If nihilism is a largely misunderstood concept, it is on account of both its ambivalence and its affirmative horizon. Drawing on these aspects, this article reactivates the concept of nihilism in rereading one of the most influential moments in the history of modern Hebrew literature: Y.H. Brenner's novel From Here and There and his subsequent essay on the genre of Eretz Israel. Indeed, in a central episode in the novel the limits of legitimate political critique are traced along the lines of nihilism; but, as Nietzschean-inspired theories of nihilism emphasize, nihilism, taken to the point of its own overcoming, can be completed into a moment of creative affirmation. Following the philosophy of weak thought, I read this moment in Brenner as a moment of weak affirmation. Through it, I argue, Brenner proposes a weak political and literary paradigm as an affirmative continuation of the nihilistic, post-Zionist critique. Surprisingly, then, Brenner, one of the central figures in Zionist history, turns out to be a weak thinker: he thus allows for a rethinking of the relations between nationalism, literature, and historiography. Or, in other words, for a weakening of national politics, literature, and literary historiography.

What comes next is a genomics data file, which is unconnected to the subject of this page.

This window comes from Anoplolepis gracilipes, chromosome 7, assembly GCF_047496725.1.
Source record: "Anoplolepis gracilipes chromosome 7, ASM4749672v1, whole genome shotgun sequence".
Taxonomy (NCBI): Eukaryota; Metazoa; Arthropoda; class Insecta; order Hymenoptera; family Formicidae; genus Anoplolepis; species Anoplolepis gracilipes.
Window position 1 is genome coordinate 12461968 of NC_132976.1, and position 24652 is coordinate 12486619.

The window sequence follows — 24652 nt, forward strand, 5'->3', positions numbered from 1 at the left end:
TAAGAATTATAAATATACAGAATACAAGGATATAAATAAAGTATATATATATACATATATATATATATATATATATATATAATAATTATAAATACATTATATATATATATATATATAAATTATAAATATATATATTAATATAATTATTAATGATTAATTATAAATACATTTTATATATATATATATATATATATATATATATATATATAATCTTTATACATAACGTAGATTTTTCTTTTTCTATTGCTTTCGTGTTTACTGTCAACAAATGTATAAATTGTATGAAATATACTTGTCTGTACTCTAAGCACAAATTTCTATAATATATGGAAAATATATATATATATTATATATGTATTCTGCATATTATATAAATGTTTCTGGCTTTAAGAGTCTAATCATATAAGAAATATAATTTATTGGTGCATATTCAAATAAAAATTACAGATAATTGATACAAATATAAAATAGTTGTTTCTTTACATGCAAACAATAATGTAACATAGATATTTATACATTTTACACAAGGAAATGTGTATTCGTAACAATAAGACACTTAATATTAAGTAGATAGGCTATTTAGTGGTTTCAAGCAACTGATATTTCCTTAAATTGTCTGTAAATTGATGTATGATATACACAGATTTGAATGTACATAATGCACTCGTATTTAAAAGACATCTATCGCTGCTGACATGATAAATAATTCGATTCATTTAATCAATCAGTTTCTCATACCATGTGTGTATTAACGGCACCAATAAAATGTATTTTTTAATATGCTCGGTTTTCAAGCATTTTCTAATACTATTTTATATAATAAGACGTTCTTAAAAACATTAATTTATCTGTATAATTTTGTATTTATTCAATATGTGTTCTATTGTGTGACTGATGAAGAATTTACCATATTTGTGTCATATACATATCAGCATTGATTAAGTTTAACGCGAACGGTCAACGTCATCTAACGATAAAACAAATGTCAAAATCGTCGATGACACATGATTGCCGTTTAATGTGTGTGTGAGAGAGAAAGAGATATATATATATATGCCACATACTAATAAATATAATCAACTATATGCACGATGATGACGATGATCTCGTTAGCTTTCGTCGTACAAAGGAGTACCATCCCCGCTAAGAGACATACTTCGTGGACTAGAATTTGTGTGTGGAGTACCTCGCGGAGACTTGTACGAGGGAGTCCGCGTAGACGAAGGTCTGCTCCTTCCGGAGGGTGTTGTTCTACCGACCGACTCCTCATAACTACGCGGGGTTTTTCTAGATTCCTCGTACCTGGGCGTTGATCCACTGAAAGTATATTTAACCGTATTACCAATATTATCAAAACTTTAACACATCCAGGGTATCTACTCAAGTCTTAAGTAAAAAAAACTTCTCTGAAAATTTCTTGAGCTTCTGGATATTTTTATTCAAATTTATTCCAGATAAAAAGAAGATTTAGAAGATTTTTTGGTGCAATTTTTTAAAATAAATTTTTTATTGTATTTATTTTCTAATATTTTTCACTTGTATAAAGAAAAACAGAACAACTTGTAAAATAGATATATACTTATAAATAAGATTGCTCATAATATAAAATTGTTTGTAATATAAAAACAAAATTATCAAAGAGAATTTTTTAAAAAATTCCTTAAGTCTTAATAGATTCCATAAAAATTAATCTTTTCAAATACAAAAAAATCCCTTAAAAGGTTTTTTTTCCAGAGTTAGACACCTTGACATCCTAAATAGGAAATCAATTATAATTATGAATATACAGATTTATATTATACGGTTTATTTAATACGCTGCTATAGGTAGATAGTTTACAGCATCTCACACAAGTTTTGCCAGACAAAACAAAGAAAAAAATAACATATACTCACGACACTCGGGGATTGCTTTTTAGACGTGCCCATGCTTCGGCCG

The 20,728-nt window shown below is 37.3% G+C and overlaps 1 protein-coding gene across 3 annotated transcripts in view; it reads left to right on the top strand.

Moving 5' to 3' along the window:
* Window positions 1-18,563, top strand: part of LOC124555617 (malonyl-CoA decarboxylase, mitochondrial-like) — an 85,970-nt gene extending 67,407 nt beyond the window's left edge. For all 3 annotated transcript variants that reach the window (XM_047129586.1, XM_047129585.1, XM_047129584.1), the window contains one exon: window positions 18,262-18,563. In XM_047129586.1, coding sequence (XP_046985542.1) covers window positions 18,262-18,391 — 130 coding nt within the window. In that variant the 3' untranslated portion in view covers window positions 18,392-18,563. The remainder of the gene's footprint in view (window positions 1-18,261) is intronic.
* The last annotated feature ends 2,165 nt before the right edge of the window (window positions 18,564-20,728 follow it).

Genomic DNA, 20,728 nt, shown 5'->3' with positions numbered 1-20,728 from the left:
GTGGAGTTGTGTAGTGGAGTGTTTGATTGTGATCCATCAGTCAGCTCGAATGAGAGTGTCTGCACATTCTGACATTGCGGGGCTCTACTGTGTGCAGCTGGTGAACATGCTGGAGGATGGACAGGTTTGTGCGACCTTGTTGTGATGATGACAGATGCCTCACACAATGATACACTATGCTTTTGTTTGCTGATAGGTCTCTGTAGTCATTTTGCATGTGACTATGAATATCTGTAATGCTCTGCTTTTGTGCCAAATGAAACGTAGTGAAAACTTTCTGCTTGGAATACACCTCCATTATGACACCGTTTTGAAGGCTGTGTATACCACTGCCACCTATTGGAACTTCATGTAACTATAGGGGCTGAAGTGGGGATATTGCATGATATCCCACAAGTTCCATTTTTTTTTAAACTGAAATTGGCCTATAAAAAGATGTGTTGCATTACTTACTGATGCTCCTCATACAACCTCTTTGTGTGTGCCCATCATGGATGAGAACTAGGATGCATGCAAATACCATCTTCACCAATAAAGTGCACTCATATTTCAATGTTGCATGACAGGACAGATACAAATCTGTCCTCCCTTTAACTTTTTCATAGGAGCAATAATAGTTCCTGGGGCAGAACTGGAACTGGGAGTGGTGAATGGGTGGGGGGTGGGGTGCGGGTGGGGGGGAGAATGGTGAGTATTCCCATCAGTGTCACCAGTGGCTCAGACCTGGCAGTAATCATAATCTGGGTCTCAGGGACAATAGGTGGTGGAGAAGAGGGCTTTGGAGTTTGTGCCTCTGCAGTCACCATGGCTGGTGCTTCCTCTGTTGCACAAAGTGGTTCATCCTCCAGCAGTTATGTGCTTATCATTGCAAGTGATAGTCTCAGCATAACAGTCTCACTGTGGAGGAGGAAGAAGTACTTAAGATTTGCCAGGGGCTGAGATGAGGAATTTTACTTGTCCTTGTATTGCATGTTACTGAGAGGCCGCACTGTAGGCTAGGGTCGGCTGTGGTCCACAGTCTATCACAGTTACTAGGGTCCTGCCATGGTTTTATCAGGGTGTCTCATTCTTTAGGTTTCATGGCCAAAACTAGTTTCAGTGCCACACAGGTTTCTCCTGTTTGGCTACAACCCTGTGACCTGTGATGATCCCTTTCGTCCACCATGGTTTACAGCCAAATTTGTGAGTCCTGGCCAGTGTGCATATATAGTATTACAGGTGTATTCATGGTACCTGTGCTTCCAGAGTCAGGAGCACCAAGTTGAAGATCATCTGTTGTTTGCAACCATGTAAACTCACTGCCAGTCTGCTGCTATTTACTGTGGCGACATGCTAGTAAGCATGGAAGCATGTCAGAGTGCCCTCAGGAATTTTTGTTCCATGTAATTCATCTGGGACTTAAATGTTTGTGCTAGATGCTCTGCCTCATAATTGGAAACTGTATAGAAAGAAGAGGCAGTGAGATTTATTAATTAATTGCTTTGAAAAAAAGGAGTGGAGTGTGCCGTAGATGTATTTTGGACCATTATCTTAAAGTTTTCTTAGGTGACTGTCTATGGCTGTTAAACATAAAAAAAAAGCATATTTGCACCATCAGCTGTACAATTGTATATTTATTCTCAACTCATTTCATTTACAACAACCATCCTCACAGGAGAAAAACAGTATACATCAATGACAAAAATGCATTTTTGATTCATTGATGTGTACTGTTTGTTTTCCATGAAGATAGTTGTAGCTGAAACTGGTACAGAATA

|Number of pages||20|
|State||Published - 2 Jan 2015|
Bibliographical notePublisher Copyright:
© 2014 Taylor and Francis.
- Yosef Haim Brenner
- modern Hebrew literature
- weak thought
ASJC Scopus subject areas